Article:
A Matter Of the Heart: Prioritize Your Heart Healthy Diet to Live a Longer, Happier, Healthier Life
Taking your heart for granted can be catastrophic, literally, which is why a heart healthy diet should be high on your list of priorities. There are many things that can happen to us as human beings and many circumstances from which we can survive and live a happy, healthy life. However, no one can survive without their heart. Making heart healthy foods (also a low cholesterol diet) part of your everyday lifestyle and mindset is crucial to living a long, productive, and fulfilling life.
The Basic Mechanics of Your Body Needs a Healthy Heart
Our body is made up of a network of simple and complex cells that create every aspect of how our body works. For simplicity’s sake, we are like a living computer. Our similarities include:
- Using electrical signals to send messages
- Having a memory that can grow
- The ability to adapt and learn
- The capability of being damaged
- The need for energy
- The ability to change and be modified
- Being infiltrated by a virus that lowers (or eliminates) functionality
- Whatever goes in is processed and causes either a desired or undesired result
- We have more control over the outcomes, results, successes and failures than we realize
Our nervous system is the communications center full of electrical wiring, our brain is the central control panel that contains our memory, data, and the multi-faceted instruction manual for how we are to properly function, and our heart is the power-source and processor that pumps our lifeblood to supply every organ, bone, and tissue with the oxygen and energy it needs to live, think, move, and breathe.
The rhythmic ‘thu-thump’ of our heart is created by the electrical impulses that travel through the billions of neurons (specialized cells that transmit nerve impulses) that communicate and send messages from our brain (our central control panel), to every other cell in our body telling it what to do and how to function properly. When the heart is damaged with disease, our whole body suffers.
What Characterizes a Healthy Heart?
When you maintain a heart healthy diet, your heart is able to properly process and pump your blood throughout your body at the exact rate your body needs for the current activity at hand. When you exercise, are doing laborious work or physical activity, your body is using more energy so the heart will beat faster to put more oxygen and energy into the body. When you are at rest, your heartbeat will slow down to conserve energy and store it for use later.
A healthy heart is characterized by:
- A healthy electrical system that precisely controls the timing of your heartbeat causing your heart’s chambers (your atria and ventricles) to contract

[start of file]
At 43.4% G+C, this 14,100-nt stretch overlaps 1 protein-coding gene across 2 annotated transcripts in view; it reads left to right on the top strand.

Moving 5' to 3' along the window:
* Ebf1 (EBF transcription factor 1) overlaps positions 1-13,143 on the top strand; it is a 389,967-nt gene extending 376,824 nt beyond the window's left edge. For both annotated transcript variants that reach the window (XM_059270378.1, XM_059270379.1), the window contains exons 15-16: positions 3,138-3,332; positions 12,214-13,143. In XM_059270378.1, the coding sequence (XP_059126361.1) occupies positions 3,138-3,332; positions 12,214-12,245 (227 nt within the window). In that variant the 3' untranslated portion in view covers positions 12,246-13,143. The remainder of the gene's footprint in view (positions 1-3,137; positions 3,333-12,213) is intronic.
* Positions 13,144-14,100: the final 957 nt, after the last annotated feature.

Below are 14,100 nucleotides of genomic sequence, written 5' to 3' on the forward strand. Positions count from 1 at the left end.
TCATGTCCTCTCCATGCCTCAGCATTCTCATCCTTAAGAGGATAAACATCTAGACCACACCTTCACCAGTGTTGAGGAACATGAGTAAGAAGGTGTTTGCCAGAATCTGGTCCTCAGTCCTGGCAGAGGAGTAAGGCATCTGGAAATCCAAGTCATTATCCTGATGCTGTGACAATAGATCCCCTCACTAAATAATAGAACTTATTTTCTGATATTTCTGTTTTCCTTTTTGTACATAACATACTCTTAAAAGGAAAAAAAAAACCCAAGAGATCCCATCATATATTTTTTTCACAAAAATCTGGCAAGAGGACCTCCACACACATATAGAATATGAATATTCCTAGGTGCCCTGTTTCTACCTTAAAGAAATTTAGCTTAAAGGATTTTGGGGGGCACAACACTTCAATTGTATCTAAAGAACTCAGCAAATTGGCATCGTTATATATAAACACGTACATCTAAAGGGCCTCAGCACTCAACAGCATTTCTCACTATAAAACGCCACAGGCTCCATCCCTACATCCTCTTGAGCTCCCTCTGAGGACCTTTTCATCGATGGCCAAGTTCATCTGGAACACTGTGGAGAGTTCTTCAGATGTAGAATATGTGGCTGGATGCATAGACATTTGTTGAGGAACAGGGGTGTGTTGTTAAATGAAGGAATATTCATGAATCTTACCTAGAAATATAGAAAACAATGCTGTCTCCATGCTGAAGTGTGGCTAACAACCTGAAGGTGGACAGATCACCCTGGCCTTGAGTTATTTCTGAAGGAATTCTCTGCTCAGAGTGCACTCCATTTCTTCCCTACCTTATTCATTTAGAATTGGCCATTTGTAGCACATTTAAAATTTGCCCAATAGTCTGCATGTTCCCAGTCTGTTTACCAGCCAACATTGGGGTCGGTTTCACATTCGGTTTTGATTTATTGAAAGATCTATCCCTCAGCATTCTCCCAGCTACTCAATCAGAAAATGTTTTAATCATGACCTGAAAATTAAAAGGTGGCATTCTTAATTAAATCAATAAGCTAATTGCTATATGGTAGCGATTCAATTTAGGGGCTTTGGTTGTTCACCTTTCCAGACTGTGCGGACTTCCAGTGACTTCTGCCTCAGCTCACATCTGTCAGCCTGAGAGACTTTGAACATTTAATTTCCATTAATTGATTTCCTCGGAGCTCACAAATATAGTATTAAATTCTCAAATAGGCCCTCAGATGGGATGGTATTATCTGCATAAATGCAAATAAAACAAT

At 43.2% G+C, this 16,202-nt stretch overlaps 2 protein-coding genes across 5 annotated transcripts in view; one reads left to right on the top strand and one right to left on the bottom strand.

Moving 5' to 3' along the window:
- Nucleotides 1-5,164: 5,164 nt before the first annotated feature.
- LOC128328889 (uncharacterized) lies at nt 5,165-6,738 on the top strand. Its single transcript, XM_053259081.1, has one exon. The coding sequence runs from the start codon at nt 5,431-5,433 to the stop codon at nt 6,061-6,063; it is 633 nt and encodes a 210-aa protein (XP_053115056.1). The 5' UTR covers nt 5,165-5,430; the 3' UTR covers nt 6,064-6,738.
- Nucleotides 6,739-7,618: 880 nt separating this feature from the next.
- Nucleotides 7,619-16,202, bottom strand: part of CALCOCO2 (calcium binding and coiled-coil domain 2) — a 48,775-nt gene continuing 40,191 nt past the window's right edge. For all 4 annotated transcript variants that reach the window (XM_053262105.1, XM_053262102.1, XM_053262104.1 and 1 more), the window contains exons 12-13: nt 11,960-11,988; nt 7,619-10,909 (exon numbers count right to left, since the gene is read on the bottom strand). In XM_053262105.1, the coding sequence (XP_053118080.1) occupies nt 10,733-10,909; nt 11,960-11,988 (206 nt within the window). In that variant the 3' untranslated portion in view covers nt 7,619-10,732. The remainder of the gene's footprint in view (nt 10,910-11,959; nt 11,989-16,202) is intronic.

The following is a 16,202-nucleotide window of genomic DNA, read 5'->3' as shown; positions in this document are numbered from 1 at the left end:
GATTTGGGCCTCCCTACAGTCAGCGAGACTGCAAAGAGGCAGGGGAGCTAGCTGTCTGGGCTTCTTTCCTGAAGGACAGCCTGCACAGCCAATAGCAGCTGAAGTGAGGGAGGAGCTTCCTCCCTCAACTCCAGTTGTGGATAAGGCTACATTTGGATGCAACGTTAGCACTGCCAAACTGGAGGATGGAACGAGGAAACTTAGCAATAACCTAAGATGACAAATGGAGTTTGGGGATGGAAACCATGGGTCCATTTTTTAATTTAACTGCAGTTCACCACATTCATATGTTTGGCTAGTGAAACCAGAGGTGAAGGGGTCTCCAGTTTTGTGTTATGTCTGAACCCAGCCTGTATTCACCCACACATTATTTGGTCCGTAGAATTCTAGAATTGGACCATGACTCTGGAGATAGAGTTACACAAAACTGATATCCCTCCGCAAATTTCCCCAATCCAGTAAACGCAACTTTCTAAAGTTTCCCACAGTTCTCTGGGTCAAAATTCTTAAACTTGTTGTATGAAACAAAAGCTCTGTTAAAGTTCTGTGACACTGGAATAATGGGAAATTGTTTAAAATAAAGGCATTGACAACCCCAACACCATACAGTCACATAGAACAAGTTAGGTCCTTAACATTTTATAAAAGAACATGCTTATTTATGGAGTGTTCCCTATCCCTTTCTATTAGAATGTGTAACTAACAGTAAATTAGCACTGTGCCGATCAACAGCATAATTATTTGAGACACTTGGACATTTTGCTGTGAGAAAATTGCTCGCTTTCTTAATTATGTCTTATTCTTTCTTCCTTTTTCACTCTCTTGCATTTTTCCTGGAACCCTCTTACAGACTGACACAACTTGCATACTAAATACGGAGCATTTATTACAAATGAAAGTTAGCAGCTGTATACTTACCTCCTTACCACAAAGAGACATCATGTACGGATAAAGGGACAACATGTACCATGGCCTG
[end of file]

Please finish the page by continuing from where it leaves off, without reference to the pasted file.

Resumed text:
- A steady heart rate that matches your current level of activity (between 60 and 100 beats per minute at rest)
- A regulated rhythm that is synchronized with the pumping action of all four heart chambers
- Blood pressure is regulated, with the optimal blood pressure being less than 120/80 mm Hg (systolic pressure is 120 AND diastolic pressure is less than 80)
- Levels of cholesterol and triglycerides in the bloodstream are maintained at a healthy level
- Glucose(sugar) levels are regulated
With a healthy heart, you are more likely to experience a more satisfying life. A healthy heart generally means you are maintaining a good heart-healthy diet which will help you maintain a better lifestyle and weight range that encourages healthy activities. When we stay active and engaged, it will keep your mind, heart and body on track to living a fuller, more fulfilling life.
What Characterizes an Unhealthy Heart?
Heart disease is the number one characteristic of an unhealthy heart and is the number one leading cause of death for both men and women. In the United States alone, someone has a heart attack every 42 seconds, and every minute, someone dies from an event related to heart disease.
Risk factors for heart disease include:
- High blood pressure
- High LDL cholesterol
- Overweight and obesity
- Poor diet
- Physical inactivity
- Excessive alcohol use
The CDC reports that 49% of Americans have at least one of the top three risk factors listed above. With such a prevalent problem, it is critical that a higher priority is placed on your own personal heart health, and the heart health of your family. Heart disease does not have to take so many lives, but it is up to each individual person to make the effort to change how these statistics play out in the future.
Symptoms of an Unhealthy Heart
If you suspect you may have an unhealthy heart, it is not too late to begin a heart healthy diet. Please continue reading to see how easy it is to improve your heart health with a simple heart diet (or cardiac diet). However, there are serious symptoms you need to be aware of, as not all warning signs are clear. This is especially true if you are age 60 or older, and have one or more of the risk factors above. WebMD lists these 11 heart symptoms that you should never ignore:
- Discomfort in your chest – this could be caused by a blocked artery or an active heart attack. The discomfort you feel may be pain, tightness, or extreme pressure in your chest. If these symptoms are severe and do not go away after a few minutes, call 9-1-1. However, it is important to remember that you can also have a heart attack without chest pain, which is more common among women.